The FDA is warning violators they have 15 days to respond to the warnings and outline how they intend on cracking down on the violations. Repeat offenders are subject to a $250 fine for a second violation and $10,000 -- as well as a potential permnanent ban on selling tobacco products -- for six or more violations within four years.

Copyright 2011 ABC News Radio


From Age 2 to 7: Why Are Children Smoking in Indonesia?

Hemera Technologies/, Indonesia) -- He is a thoroughly modern icon: the cherubic toddler now known around the world as the "smoking baby." More than 13 million people have watched a YouTube clip of the 2 year old puffing hungrily on cigarette after cigarette, twirling them in his hands. But while many viewed this video with amusement and perhaps some shock, it appears this "smoking baby" is just the tip of the iceberg.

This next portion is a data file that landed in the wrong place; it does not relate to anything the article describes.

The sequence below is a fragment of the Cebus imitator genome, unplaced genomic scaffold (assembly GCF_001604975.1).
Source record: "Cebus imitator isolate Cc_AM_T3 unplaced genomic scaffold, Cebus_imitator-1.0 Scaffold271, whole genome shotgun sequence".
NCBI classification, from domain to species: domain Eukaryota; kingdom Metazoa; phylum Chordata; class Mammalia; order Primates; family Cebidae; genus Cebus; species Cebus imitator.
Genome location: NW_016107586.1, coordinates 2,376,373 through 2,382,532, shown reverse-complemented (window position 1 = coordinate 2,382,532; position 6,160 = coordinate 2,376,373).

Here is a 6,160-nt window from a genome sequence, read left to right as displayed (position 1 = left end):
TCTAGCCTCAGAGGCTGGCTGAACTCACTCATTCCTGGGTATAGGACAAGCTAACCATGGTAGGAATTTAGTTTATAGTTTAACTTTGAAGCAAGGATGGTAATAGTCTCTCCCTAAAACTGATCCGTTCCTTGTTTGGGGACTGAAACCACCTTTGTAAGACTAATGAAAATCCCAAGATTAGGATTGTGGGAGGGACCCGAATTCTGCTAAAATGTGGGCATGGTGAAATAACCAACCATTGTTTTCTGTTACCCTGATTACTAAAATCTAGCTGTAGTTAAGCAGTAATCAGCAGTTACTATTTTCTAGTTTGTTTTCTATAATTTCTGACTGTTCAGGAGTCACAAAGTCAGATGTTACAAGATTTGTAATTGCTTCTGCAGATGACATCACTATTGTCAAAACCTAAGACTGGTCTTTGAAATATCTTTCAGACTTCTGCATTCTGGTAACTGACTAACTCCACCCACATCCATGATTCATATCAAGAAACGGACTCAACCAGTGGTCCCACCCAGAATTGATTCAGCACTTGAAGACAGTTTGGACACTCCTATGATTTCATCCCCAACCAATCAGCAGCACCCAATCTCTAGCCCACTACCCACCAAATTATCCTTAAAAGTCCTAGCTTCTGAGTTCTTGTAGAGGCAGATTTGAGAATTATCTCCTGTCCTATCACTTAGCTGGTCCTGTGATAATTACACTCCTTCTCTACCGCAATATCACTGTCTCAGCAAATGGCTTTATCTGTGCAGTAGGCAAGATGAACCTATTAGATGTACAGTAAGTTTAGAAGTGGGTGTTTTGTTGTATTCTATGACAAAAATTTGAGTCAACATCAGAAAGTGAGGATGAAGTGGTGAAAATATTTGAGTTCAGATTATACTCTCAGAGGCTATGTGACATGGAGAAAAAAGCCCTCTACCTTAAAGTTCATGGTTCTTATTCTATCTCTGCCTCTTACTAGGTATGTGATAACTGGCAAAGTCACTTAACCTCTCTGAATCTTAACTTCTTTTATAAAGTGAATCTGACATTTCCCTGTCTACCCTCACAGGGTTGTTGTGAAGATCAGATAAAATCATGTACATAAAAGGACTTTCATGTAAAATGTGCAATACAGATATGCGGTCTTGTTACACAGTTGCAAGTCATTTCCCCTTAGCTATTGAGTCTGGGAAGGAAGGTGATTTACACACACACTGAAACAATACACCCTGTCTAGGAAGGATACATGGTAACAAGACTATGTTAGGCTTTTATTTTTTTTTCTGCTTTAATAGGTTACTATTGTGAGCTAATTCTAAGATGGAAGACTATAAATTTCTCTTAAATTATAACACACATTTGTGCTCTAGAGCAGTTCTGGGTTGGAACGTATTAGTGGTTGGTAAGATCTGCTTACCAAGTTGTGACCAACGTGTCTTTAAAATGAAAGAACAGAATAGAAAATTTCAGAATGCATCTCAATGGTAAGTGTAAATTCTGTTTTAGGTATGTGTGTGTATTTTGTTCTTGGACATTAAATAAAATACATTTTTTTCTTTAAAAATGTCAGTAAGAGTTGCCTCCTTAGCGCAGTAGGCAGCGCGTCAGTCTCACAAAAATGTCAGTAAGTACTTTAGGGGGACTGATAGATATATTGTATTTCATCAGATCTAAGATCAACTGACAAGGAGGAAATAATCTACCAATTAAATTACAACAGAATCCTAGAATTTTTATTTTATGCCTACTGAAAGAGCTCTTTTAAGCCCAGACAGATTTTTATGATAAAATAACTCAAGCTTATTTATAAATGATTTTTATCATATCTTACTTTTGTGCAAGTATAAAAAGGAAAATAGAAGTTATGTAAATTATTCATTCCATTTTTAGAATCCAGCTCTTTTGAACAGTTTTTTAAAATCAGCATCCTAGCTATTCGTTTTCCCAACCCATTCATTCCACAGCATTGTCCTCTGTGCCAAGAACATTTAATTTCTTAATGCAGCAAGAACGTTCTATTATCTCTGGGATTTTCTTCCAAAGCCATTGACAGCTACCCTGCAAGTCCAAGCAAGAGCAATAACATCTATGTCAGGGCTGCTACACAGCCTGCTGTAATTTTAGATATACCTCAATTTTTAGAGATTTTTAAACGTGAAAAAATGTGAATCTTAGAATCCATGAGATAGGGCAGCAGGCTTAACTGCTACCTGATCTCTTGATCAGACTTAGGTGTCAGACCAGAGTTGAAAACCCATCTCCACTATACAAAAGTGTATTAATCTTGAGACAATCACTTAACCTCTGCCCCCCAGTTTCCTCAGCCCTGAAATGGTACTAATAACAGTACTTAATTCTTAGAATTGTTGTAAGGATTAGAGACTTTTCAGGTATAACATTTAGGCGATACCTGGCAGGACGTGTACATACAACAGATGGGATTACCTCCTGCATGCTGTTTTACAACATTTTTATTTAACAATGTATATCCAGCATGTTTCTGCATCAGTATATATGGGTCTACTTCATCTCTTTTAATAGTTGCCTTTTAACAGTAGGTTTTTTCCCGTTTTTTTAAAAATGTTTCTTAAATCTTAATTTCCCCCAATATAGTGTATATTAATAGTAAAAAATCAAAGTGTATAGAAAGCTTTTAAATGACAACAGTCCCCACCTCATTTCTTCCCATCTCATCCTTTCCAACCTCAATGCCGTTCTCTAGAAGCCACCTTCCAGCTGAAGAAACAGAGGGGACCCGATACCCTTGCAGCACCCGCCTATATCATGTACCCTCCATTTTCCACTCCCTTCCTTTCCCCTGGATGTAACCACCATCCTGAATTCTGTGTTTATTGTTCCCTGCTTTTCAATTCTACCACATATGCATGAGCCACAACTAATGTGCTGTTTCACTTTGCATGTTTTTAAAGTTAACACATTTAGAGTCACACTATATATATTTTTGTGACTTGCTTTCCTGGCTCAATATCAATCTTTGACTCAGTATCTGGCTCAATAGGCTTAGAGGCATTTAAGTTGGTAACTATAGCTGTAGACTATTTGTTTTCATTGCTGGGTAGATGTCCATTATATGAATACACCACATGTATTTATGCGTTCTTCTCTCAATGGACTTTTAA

Indonesia, the fourth most populous country in the world, appears to be in the throes of an uncontrolled tobacco habit. It is a place where domestic and international tobacco companies are able to operate in ways they haven't been able to in the U.S. for 41 years.

This is a country where, as soon as a visitor steps off the plane, he is bombarded with cigarette ads on billboards and logos, and where, as 2020 found out, there is more than one "smoking baby."

In a tiny fishing village in Eastern Java, lives an adorable 2-year-old boy named Chairul. Soon after awaking from a nap, he lights up with the help of his grandfather. The grandfather says he allows Chairul to smoke because it tastes good, "like bread with chocolate."

As Chairul smokes beside him, his grandfather said he doesn't think it is a problem.

"He sometimes smokes two packs a day," he said, though it appears Chairul does not inhale. Yet he puffs away, exposed to the smoke around him. When warned about the health effects of cigarettes, Chairul's grandfather said, "If the boy doesn't smoke, he doesn't feel good." It's all right, he said, "as long as he drinks enough coffee with his cigarettes."